Posted by Alberta Arthurs on 4th August 2016
Frank and I partnered when he was at the NEA and I was at the Rockefeller Foundation, building public-private programs to move American artists to festivals and exhibitions world-wide… Pew and the US State Department joined us. It was a coalition of interests, aspirations and service that only Frank could have made possible. We continued to build program together for many years after that. Frank's respect for excellence, free expression, artistry and the power of collaboration had no equal. He loved policy; he loved people. He loved canvas, choreography, jazz, cinema - all the country's creativity. He was a giant.
Posted by Ana Clark on 4th August 2016
Via Ana Steele Clark, Michael Faubion would like to leave a tribute. As Asst Dir of Visual Arts & Acting Director twice, I had the privilege of working for Frank Hodsoll when he was NEA Chair. Spending my entire career at the NEA, I worked for several chairs from both political parties; therefore, I can state without reservation that Frank Hodsoll was among the top three leaders in the history of the agency. Personally, I always appreciated the respect he showed me, as well as the transparency he evidenced in his decision-making process. He is fondly remembered.
Posted by Robert Mearkle on 4th August 2016
I had the privilege to work with Frank during my Foreign Service assignment in the UNESCO Affairs Office. I remember rushing to a meeting with Frank and not having read his bio beforehand. I quickly learned better. I worked closely with Frank in his role on the National Commission for UNESCO, on the World Heritage program and on our hosting of the 2011 World Press Freedom Day. In spite of all he had going on, Frank always had time to talk and to strategize. He never shied away from work and, for all of the leadership positions he had been in, was the consummate team player. I learned so much from him and we will all miss him. My condolences to you.
Posted by Jane Alexander on 3rd August 2016
Frank was first a part of my life when he as a Yalie and I at Sarah Lawrence in the late 1950s were in a group which weekended, danced and caroused together. He was big and kind and fun. Later I admired how deftly he handled the NEA under Reagan and began seminal programs. Before I took on the job as NEA chairman under Clinton Frank took me to a memorable lunch and taught me what was what, for which I was immensely grateful. He was big, kind and never lost his humor. I wish we had more Franks in this world. Rest in peace, friend.
Posted by Lisa Ackerman on 3rd August 2016
Frank will be remembered by everyone who ever worked with him. He was generous with his time and knowledge and always encouraged those around him to be engaged in all they did. It was a privilege to know him. He was certainly a positive force in the nonprofit and culture sectors.
Posted by William Harvey on 3rd August 2016
Cultures in Harmony mourns the passing of Mr. Hodsoll, who co-chaired the committee that selected Cultures in Harmony as a Best Practice in International Cultural Engagement in 2010. His steadfast advocacy, personal warmth, and intelligence meant a great deal to me personally. He deserves the highest praise for saving the NEA at a time when it seemed likely to be eliminated. Thank you, Mr. Hodsoll. William Harvey, Founder, Cultures in Harmony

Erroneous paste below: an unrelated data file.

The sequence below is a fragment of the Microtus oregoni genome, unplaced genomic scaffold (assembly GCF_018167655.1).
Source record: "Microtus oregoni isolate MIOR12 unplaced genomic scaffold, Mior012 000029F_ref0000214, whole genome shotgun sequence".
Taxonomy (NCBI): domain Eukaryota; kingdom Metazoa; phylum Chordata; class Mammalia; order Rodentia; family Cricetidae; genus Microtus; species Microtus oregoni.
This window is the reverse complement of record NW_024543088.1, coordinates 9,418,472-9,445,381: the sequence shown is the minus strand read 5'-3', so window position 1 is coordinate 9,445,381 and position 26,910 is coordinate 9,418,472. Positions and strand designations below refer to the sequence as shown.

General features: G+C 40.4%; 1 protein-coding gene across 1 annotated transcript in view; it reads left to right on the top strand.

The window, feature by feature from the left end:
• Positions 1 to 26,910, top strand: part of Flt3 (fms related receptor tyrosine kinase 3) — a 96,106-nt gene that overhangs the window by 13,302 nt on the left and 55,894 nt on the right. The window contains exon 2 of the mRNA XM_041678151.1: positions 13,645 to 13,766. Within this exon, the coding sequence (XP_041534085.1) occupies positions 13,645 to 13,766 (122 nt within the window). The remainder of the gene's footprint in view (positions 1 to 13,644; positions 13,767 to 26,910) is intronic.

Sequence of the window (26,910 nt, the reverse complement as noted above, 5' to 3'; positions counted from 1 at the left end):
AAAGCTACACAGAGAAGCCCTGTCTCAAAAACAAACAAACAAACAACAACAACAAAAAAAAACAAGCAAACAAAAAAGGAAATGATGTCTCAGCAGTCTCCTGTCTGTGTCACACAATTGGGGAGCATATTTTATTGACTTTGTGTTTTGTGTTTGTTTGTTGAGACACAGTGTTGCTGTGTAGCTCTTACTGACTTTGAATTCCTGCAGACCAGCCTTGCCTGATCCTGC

Posted by Denise Morrison on 3rd August 2016
You have my deepest sympathy and condolences in the loss of Mr. Hodsoll. I met Mr. Hodsoll when he came to visit the State Department where I work.
Posted by Adair Margo on 3rd August 2016
Frank consulted with the President's Committee on the Arts and the Humanities when I chaired it from 2001-2008. The best part was becoming personal friends and having him visit me in El Paso, travelling to Chihuahua in my Suburban to visit the World Heritage Site of Paquime. Frank wished Mimi could experience it too, so brought her back two years ago. I'll always remember him and Mimi sitting on the back of a pick-up truck at Rancho de Uno near Janos, Chihuahua,as it drove through the grasslands of the Nature Conservancy site. They were watching the buffalo - the moms with their calves - their legs dangling off the tailgate as they sat side by side. Frank never lost his child-like wonder at the world around him, and he lived life fully. Mimi's presence added a pitch of joy to his infectious laugh. I am thinking about you, Mimi. Love, Adair
Posted by Jay Craven on 3rd August 2016
I met Frank through a collaborative project through the American Film Institute--AFI:Project 20/20--where 7 American filmmakers traveled the world during 2007-8 representing the U.S. as cultural representatives to other countries. I had many lively conversations with Frank, whose mind and imagination were always racing, with fertile ideas on how to improve the world by facilitating the work of artists in their quest to reach audiences and stimulate the kinds of open-minded thinking that results. He will be missed.
Posted by Murray Woldman on 3rd August 2016
Dear Mimi, Francis and Lisa, I was so saddened to read in the Post of dear Frank's passing last week. I remember our last meeting at fellow FSO Keith Wauchope's country home at our last Foreign Service Officer A-100 Class of 1969 Reunion. It brought many memories. I noted happily that Frank's smiles and laughter still survived strong and clear. I also recall a lovely dinner with Frank and Mimi at the Metropolitan Club in DC some years ago and what an enjoyable time Frank, Mimi,my late twin brother Joel and I had that evening! Frank's many accomplishments deserve remembrance but his sunny character does as well. Rest in peace, Dear Frank and my most sincere condolences to Mimi and children. He was always so proud of his kids! I look forward to being with you at the memorial service in September. Deepest sympathy Murray Woldman"